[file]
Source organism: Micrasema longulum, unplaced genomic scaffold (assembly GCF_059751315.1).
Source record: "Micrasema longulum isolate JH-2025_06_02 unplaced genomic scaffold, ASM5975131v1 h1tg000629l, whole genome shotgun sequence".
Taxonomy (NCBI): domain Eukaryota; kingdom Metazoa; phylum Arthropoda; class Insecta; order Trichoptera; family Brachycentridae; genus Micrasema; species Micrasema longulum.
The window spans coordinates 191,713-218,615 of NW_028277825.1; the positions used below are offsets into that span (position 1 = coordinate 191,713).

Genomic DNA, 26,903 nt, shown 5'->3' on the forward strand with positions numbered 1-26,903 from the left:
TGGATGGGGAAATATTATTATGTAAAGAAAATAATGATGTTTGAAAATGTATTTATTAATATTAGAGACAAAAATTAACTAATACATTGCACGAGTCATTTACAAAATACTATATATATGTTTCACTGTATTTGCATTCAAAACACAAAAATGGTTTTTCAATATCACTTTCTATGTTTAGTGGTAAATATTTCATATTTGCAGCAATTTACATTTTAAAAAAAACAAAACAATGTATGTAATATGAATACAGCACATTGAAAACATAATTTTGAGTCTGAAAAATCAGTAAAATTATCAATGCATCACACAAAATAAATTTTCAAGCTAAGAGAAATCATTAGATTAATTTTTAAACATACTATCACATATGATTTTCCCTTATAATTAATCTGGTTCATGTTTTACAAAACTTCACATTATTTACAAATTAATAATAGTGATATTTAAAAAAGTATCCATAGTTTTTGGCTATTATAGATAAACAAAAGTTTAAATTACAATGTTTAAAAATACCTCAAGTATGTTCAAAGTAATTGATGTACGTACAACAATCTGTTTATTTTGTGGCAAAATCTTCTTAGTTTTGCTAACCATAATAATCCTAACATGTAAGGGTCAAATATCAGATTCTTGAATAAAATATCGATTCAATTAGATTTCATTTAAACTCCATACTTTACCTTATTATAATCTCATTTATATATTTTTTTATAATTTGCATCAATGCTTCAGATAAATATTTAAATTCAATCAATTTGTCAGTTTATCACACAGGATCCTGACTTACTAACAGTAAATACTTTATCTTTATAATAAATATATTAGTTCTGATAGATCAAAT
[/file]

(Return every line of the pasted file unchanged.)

Source organism: Micrasema longulum, unplaced genomic scaffold (assembly GCF_059751315.1).
Source record: "Micrasema longulum isolate JH-2025_06_02 unplaced genomic scaffold, ASM5975131v1 h1tg000629l, whole genome shotgun sequence".
Taxonomy (NCBI): domain Eukaryota; kingdom Metazoa; phylum Arthropoda; class Insecta; order Trichoptera; family Brachycentridae; genus Micrasema; species Micrasema longulum.
The window spans coordinates 191,713-218,615 of NW_028277825.1; the positions used below are offsets into that span (position 1 = coordinate 191,713).

Genomic DNA, 26,903 nt, shown 5'->3' on the forward strand with positions numbered 1-26,903 from the left:
TGGATGGGGAAATATTATTATGTAAAGAAAATAATGATGTTTGAAAATGTATTTATTAATATTAGAGACAAAAATTAACTAATACATTGCACGAGTCATTTACAAAATACTATATATATGTTTCACTGTATTTGCATTCAAAACACAAAAATGGTTTTTCAATATCACTTTCTATGTTTAGTGGTAAATATTTCATATTTGCAGCAATTTACATTTTAAAAAAAACAAAACAATGTATGTAATATGAATACAGCACATTGAAAACATAATTTTGAGTCTGAAAAATCAGTAAAATTATCAATGCATCACACAAAATAAATTTTCAAGCTAAGAGAAATCATTAGATTAATTTTTAAACATACTATCACATATGATTTTCCCTTATAATTAATCTGGTTCATGTTTTACAAAACTTCACATTATTTACAAATTAATAATAGTGATATTTAAAAAAGTATCCATAGTTTTTGGCTATTATAGATAAACAAAAGTTTAAATTACAATGTTTAAAAATACCTCAAGTATGTTCAAAGTAATTGATGTACGTACAACAATCTGTTTATTTTGTGGCAAAATCTTCTTAGTTTTGCTAACCATAATAATCCTAACATGTAAGGGTCAAATATCAGATTCTTGAATAAAATATCGATTCAATTAGATTTCATTTAAACTCCATACTTTACCTTATTATAATCTCATTTATATATTTTTTTATAATTTGCATCAATGCTTCAGATAAATATTTAAATTCAATCAATTTGTCAGTTTATCACACAGGATCCTGACTTACTAACAGTAAATACTTTATCTTTATAATAAATATATTAGTTCTGATAGATCAAAT